Intrepid war reporter George C. Wilson, who reported on the ground in Vietnam and in Iraq, and immersed himself in workings of the military, has died from leukemia. He was at the Post from 1966 to 1990, during which he spent two tours in Vietnam, and played a pivotal role in the Pentagon Papers case. From the WaPo obituary:
After the papers were obtained by the New York Times and The Post, the Nixon administration tried to prevent the newspapers from publishing them, arguing that the revelations would damage national security. The government attempt to stop the publication of the secret papers was known as “prior restraint” and prompted questions about freedom of the press, guaranteed by the First Amendment.
In his memoir, Bradlee recounted a day in court in which the government extracted, from deep within the huge file of documents, a particular passage. If that passage were to be made public, the government told the judge, national security would be harmed.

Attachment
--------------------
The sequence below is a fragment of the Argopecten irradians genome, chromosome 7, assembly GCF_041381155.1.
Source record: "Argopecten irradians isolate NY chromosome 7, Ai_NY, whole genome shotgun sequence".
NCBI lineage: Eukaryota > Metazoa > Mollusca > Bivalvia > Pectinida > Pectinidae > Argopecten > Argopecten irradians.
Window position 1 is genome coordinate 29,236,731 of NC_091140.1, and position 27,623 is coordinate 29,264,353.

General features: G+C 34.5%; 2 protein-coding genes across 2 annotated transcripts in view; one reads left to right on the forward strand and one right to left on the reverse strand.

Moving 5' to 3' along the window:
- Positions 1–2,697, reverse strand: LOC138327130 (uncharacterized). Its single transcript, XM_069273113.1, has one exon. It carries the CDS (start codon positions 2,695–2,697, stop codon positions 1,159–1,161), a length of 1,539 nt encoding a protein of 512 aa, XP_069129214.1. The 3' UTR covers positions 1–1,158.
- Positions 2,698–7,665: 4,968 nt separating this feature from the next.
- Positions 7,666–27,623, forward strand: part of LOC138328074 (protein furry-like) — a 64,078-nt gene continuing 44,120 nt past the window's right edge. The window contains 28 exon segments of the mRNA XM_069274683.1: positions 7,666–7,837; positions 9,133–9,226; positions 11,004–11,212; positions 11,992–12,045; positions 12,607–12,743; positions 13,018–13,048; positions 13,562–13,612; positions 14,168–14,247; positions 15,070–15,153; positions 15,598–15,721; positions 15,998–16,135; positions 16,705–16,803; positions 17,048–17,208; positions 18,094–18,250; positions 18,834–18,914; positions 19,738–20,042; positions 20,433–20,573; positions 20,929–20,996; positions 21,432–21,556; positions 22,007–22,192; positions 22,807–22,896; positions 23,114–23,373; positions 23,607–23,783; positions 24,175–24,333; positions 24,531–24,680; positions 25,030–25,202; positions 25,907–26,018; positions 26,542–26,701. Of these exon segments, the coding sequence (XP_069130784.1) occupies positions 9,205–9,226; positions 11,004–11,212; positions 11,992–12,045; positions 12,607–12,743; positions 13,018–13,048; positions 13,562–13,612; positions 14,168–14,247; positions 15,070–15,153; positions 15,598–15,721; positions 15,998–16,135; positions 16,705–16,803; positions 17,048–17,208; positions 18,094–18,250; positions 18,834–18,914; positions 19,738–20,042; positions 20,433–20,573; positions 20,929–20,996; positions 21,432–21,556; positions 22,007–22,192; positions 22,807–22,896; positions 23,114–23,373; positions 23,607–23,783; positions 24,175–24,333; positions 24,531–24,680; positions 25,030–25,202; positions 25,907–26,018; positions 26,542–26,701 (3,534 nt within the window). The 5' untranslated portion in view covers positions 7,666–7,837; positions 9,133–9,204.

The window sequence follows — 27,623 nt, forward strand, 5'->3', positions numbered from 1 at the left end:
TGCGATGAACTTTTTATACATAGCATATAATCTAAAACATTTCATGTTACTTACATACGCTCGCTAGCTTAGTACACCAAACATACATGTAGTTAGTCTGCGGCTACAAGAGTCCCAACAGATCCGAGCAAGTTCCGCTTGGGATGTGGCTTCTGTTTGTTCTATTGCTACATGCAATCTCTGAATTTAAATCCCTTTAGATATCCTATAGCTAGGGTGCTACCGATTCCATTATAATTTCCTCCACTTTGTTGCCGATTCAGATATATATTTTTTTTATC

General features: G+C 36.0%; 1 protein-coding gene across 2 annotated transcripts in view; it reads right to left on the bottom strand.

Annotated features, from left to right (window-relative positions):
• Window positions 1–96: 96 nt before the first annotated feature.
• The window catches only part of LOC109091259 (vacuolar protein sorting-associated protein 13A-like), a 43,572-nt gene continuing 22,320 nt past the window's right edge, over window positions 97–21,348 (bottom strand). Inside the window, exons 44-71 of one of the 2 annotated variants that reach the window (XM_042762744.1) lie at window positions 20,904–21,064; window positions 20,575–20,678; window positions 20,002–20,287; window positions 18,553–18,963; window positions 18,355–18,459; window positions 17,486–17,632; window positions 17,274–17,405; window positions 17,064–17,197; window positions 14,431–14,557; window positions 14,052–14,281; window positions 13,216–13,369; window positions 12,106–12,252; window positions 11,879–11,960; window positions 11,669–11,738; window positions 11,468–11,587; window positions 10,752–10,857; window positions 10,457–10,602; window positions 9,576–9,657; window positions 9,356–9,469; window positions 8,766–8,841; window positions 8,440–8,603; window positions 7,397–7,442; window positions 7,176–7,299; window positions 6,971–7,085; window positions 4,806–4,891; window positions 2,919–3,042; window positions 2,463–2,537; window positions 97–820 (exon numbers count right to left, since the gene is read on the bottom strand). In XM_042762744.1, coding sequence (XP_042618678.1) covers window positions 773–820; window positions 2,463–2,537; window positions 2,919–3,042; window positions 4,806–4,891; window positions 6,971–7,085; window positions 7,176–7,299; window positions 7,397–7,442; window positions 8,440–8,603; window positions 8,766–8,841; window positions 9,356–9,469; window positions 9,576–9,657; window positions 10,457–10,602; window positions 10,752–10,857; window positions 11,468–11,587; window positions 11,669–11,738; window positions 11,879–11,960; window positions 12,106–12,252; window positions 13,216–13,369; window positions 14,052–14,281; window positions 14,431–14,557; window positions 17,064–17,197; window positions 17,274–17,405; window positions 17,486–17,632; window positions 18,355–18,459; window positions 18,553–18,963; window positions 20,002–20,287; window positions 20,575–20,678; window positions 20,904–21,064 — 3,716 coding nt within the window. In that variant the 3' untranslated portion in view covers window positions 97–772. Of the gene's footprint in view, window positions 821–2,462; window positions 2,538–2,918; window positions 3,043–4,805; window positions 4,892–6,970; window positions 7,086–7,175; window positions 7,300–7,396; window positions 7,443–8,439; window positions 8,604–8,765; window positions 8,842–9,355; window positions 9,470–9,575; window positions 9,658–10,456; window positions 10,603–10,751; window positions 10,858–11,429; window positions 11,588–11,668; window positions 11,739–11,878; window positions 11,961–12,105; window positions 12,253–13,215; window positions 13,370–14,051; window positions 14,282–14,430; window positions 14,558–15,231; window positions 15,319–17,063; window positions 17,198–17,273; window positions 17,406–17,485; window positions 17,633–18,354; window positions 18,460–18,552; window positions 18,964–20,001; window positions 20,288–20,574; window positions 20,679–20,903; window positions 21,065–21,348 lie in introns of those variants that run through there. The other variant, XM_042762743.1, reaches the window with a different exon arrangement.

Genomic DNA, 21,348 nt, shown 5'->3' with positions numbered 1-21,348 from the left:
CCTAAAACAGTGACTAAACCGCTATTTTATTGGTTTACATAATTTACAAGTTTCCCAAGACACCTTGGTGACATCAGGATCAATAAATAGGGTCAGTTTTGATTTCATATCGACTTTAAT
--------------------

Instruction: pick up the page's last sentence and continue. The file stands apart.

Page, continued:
Then, Bradlee wrote, “the remarkable George Wilson stunned everyone by pulling out of his back pocket a verbatim record” of the same information, which had already appeared in a public transcript of Senate Foreign Relations Committee hearings.
It was a turning point in the case and demonstrated Mr. Wilson’s encyclopedic knowledge of the most minute details of the war.
Wilson later wrote for National Journal as an embedded reporter during the Iraq War and was the author of several books.